When you need an escape, suddenly an ‘escapist’ work becomes the best thing in the world.

u7introI sometimes wonder if my love of Ultima VII: The Black Gate, and its status as my favorite RPG of all time, isn’t at least partly because I was in a lot of pain when I completed the last 8 hours of the game. During that time, the game made me forget the pain. It was relief.

Which is kind of weird – in many cases, you think that an experience like this would remind you of your emotional state you were in when you experienced it. And that’s true too. I know there are some movies that I think of very fondly and probably hold a higher opinion of because of the company I was with. So I guess it goes both ways.

In reviews, there’s a call for objectivity, as the reviewer is supposed to be making a buying recommendation. But maybe what we need more of is these subjective discussions.

I mean, I can discuss all the features of Ultima VII and why it’s a great game all day long. I’m down with that. But maybe it’s more important that for 8 hours with a injured knee – bad enough that still gave me periodic problems for TWO YEARS after that – I was able to forget about my pain and lose myself in Britannia? I think that’s a hearty recommendation right there.


Filed Under: Geek Life - Comments: 3 Comments to Read



Virtual Reality Has a Date

Posted by Rampant Coyote on January 6, 2016

oculus_rift_consumerThe Oculus Rift is now available for pre-order, and will be shipping starting in March (although right now it says expect shipment in May). You can pre-order at the Oculus Rift website.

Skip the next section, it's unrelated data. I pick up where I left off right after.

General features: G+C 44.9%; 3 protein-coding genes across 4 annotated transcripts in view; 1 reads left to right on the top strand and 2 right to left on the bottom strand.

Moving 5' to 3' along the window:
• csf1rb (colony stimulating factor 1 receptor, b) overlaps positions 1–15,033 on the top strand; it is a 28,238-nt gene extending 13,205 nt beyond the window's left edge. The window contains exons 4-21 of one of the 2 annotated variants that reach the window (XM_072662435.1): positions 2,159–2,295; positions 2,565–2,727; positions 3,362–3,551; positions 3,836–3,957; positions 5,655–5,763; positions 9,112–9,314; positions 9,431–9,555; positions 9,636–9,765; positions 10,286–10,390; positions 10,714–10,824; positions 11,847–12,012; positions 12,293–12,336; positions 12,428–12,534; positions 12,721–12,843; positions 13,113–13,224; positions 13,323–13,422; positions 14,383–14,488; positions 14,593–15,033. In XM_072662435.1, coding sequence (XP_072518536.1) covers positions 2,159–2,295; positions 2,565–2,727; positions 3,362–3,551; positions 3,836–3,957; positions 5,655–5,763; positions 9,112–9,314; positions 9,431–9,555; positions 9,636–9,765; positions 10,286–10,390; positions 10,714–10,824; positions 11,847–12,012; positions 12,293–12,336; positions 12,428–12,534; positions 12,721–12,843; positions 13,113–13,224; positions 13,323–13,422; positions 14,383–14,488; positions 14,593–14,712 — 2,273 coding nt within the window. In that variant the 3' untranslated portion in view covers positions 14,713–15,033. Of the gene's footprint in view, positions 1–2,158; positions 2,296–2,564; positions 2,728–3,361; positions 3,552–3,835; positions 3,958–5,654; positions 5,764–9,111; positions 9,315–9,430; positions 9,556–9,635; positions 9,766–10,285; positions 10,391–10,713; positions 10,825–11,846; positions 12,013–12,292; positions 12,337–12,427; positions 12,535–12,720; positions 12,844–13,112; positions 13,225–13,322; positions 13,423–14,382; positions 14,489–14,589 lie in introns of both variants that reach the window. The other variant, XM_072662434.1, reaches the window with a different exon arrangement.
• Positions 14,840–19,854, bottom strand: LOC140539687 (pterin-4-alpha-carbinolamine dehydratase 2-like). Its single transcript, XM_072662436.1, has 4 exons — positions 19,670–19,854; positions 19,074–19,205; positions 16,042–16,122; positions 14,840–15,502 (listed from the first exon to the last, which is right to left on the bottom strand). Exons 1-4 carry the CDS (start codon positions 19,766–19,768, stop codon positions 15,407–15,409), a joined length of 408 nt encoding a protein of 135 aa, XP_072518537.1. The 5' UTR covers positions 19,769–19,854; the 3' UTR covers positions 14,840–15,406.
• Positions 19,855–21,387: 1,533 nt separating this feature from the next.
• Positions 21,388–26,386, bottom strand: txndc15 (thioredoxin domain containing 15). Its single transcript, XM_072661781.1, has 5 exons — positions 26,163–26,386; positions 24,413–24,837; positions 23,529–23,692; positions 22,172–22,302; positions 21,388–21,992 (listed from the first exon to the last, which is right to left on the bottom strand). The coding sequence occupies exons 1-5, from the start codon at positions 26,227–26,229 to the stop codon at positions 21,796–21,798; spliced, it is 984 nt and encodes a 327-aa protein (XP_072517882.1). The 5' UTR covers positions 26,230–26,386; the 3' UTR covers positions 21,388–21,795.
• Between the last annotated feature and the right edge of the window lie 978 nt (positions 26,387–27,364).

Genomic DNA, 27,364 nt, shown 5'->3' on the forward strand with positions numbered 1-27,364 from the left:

Of course, Gear VR has been out for a few weeks, and anyone who wanted a developer kit has it.

At $599 – with an XBox controller instead of their custom controller – it’s a little pricier than I anticipated. I was guessing a sub-$500 price tag.

The HTC Vive headset is supposed to arrive in April. They delayed it for what they termed a “breakthrough.” This turned out to be a camera built into the headset that allows the wearer to “see” the room if necessary and avoid colliding with objects, as the Vive is intended to be used in more of an open space. Pricing (to my knowledge) hasn’t been set yet, but rumor has it they are going for more of a “premium” higher-end experience. I don’t really have an entire room to devote to VR, so I’m not quite onboard with this one yet.

Of course, having a PC beefy enough to handle VR is another story. My PC is fairly recent (not quite 18 months) and no gaming slouch, but I may have to upgrade the graphics card… which will be another expense on top of this.

It’ll be exciting to see if this technology really takes off or if it’ll just stay in a niche.


Filed Under: Virtual Reality - Comments: Read the First Comment



Mythica 3: The Necromancer

Posted by Rampant Coyote on January 5, 2016

Mythica3I grew up watching B fantasy films, because I was a D&D geek and that was all that was available in the 1980s, with a few exceptions like Conan the Barbarian, Ladyhawke, and Excaliber. Most of the fantasy films of that era were pretty horrible. And yes, apparently I’m the only RPG geek who didn’t develop an appreciation for Hawk the Slayer. My wife tells me I am completely wrong in this regard.

I enjoyed the first two Mythica films – A Quest for Heroes and The Darkspore – the first a bit more than the second. Mythica: A Quest for Heroes was the film I’d wanted to see as a 14-year old desperate for a movie to capture the D&D flavor and experience. It’s a low-budget fantasy movie that seems right out of somebody’s fantasy RPG campaign. Of course, we’re living in a post-Lord of the Rings world, so the clearly budget sets and special effects don’t hold up against much scrutiny. At best, they don’t draw attention to themselves, and are equal to what you’d see on television these days. At worst, they are at least an improvement over the special effects of those B-movies of the 80s. Hawk the Slayer included. (Hopefully I won’t have to sleep on the couch for that one).